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Siddhartha was alone in the world for the first time. On the bank of a nearby river, he drew his sword:

Siddhartha cuts off his hair
Siddhartha cuts off his hair
British Library
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“Although my father and step-mother were grieving with tears on their faces, I cut off my hair, I put on the yellow robes and went forth from home into homelessness. I had been wounded by the enjoyment of the world, and I had come out longing to obtain peace.”

Siddhartha wandered south, toward the holy Ganges River. Once a great prince, now he became a beggar, surviving on the charity of strangers. He slept on the cold ground in the dark forests of banyan, teak, and sal that covered the northeastern plain, frightening places where wild animals roamed and dangerous spirits were said to live.

D. Max Moerman, scholar: "He’s going out to see what there is. He’s a seeker. He doesn’t have teaching yet. He doesn’t have an understanding yet. He doesn’t have an insight yet. He doesn’t have a solution yet but he recognizes the problem."

Siddhartha could not expect help from the religion of the time the ancient Vedic religion, steeped in ceremony and ritual. Some of its rituals still live on in ceremonies conducted by Hindu priests, who chant Vedic formulas more than twenty-five hundred years old.

Hindu priests
Hindu priests
David Grubin Productions
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Stayendra Kunar Partek, Hindu priest: "This ritual is from long ago when civilization was first developed here. Through this chanting, we worship our Gods and the planets in order to provide inner peace to all living creatures."

For centuries, the Vedic rituals had commanded respect for the gods and inspired conviction. But by Siddhartha's time, the rituals no longer spoke to the spiritual needs of many Indians, leaving a spiritual vacuum, and a sense of foreboding.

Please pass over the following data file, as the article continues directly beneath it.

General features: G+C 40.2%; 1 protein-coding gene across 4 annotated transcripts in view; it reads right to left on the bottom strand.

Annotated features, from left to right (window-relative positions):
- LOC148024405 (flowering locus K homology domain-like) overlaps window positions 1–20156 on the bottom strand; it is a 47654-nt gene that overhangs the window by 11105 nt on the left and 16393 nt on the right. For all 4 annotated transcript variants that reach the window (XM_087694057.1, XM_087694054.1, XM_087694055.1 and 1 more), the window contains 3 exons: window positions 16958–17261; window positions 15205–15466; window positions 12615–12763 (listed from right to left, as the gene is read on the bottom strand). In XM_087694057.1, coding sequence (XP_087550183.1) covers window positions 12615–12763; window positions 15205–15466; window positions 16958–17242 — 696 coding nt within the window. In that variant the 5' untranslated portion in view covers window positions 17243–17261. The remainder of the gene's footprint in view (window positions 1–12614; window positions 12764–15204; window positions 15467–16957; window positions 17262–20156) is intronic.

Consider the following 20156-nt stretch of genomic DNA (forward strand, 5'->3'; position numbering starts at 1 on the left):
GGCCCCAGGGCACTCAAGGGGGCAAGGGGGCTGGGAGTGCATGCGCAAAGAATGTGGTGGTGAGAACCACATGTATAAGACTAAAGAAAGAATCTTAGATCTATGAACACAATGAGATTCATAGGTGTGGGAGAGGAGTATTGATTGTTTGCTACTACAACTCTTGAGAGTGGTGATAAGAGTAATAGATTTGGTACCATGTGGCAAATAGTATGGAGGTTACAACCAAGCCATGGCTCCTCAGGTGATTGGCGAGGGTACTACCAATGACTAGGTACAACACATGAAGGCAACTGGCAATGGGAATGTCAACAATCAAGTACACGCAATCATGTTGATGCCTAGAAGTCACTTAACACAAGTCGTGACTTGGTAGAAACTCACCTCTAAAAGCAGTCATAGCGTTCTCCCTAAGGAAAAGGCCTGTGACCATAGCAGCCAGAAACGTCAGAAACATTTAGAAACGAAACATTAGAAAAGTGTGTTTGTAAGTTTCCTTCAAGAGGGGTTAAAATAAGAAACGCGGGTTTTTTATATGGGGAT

Kevin Trainor, scholar: "The Gods become less important than the rituals themselves. It’s a period of great unrest, a period of social upheaval, social change."

Cities were growing, generating new wealth, and spiritual hunger. As one ancient voice cried out in despair:

“The oceans have dried up; mountains have crumbled; the Pole Star is shaken; the earth founders; the gods perish. I am like a frog in a dry well."

Moerman: "A lot of people aren’t satisfied with the religion that they grew up in. And when prince Siddhartha decides to give up his life, he’s doing something that lots of other people were doing."

Siddhartha joined thousands of searchers like himself—renunciants, men and even a few women who had renounced the world, embracing poverty and celibacy, living on the edge—just as spiritual seekers still do in India today.

Moerman: "Now at this time in India there were lots of renunciants out there. It's a flourishing, renunciant tradition. There are many different people who have given everything up and practice austerities and meditate in order to escape from the cycle of death and rebirth. The notion of reincarnation is something that is part of Indian culture, part of Indian civilization, part of Indian religion that was there long before the Buddha, and it was the, in a sense, the problem that the Buddha faced."

Suffering didn’t begin at birth, and finish with death. Suffering was endless. Unless it was possible to find a way out—become enlightened, become a Buddha.

Mark Epstein, psychiatrist: "In his time there was a sense of death not being final but of death leading inexorably to rebirth and of being, suffering beings, bound to the wheel of death and rebirth."


Major funding provided by: National Endowment for the Humanities, PBS, Corporation for Public Broadcasting, and the Robert H. N. Ho Family Foundation. Additional funding provided by: the Arthur Vining Davis Foundations, the Shinnyo-en Foundation, the Shelley and Donald Rubin Foundation, the Bumper Foundation, and viewers like you.